AS THIS WEEK’S United Nations General Assembly advanced, faithful to the template, nothing could have been more clear than that the world is suspended discouragingly between the Scylla of Holocaust denial and the Charybdis of Holocaust panic.
Posts about the politics, people and news events of Canada.
WHEN THE politician and aspiring poet Nicholas Flood Davin visited Captain Richard H. Pratt’s Carlisle Barracks, in Pennsylvania, the Carlisle Indian Industrial School was only weeks along in its operations. Nonetheless, in March of 1879 an enthusiastic endorsement of this… Read More ›
SENATOR PATRICK BRAZEAU was again in the news this week and, as is so often the case, for ignoble reasons. After a report emerged revealing that he holds the title for most-missed days of Senate business, Brazeau took to Twitter… Read More ›
The case of Omar Ahmed Khadr has long divided Canadians into two respective camps, Bring Him Home and Let Him Rot Over There. The federal government of Canada now appears to constitute a third, having for years shilly-shallied and otherwise… Read More ›
FEDERAL LIBERAL LEADER Bob Rae’s citation of William Shakespeare was an indirect invocation also of a commonplace political euphemism — the putting aside of personal ambition “to spend more time with the family.” Announcing his decision yesterday not to run… Read More ›
IN RECENT MONTHS, there has been debate over the federal government’s decision to spend a yet-undisclosed sum commemorating the War of 1812. The Americans will doubtless overlook this bit of their history, but I’m unable to imagine any Canadian government… Read More ›
AT FIRST GLANCE the federal government’s proposed changes to the Department of National Defence’s soldier suicide prevention program is an offense against common human decency, and it doesn’t much inspire confidence that this news arrives from the Minister of National… Read More ›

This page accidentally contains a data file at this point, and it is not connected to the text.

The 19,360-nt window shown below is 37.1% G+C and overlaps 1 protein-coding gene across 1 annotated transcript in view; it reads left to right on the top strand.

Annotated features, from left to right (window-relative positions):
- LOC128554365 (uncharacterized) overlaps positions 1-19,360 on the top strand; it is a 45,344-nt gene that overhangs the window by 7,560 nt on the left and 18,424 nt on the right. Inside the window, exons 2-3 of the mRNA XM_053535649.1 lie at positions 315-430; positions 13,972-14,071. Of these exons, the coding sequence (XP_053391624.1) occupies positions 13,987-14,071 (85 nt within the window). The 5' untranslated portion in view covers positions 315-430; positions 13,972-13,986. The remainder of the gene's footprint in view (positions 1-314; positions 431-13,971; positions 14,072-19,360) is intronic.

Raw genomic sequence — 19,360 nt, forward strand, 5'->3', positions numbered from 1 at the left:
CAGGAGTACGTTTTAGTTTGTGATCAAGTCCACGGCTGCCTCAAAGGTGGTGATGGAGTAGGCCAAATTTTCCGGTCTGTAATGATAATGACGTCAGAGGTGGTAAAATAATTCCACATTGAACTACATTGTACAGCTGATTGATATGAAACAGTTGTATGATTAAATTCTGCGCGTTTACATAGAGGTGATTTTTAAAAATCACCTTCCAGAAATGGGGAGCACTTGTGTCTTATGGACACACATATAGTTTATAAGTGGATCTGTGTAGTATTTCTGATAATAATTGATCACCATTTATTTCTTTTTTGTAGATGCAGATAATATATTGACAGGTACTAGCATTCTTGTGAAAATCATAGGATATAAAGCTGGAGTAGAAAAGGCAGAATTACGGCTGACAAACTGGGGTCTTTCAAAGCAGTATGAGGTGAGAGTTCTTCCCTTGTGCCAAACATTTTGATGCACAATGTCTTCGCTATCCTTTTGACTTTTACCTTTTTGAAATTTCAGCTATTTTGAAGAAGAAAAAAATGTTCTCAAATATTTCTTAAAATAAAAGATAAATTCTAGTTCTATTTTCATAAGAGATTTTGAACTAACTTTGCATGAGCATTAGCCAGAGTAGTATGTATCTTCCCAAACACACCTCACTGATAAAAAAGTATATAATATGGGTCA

ONE MIGHT HAVE anticipated, with all the recent talk of conscience rights, that J.S. Woodsworth would soon enough become a hash tag. But not as the object of a slander. The man who once led the Co-operative Commonwealth Federation was… Read More ›
In his essay “Notes on Nationalism,” George Orwell observed that “if one harbours anywhere in one’s mind a nationalistic loyalty or hatred, certain facts, although in a sense known to be true, are inadmissible.” By his reckoning, nationalism is a… Read More ›
THE RIVALRY BETWEEN Alberta’s Wildrose and Progressive Conservative parties at several points alluded to another contest, of Canada and Saudi Arabia in the designation of the world’s premier crude-yielding nation. There’s however another contest underway, crude in a differing sense,… Read More ›
The Alberta race, within view of the ribbon, is yielding the gaffes which invariably issue from the combined stresses of mental fatigue, excitement and desperation. In the gaffe genre, there are many sub-species of misspeaking. Each fresh entry into the… Read More ›
I neither have a horse in, nor would desire to enter one into, the race between Alberta’s Progressive Conservative candidate Alison Redford and her Wildrose rival Danielle Smith. My interests furthermore were of no concern in the American Senator Roy… Read More ›
A STRAIGHT-SHOOTING bureaucrat will admit that procurement processes are often initiated with the final selection a foregone conclusion. If you know in advance what you need, and you furthermore know who’s most qualified to deliver, then formalities intended to promote… Read More ›
The rise of Thomas Mulcair brings Canada one step closer to a settling of its parliamentary landscape. This former Quebec Liberal, whose one-time boss was a former Progressive Conservative, will henceforth parry with the Liberal interim leader — a former… Read More ›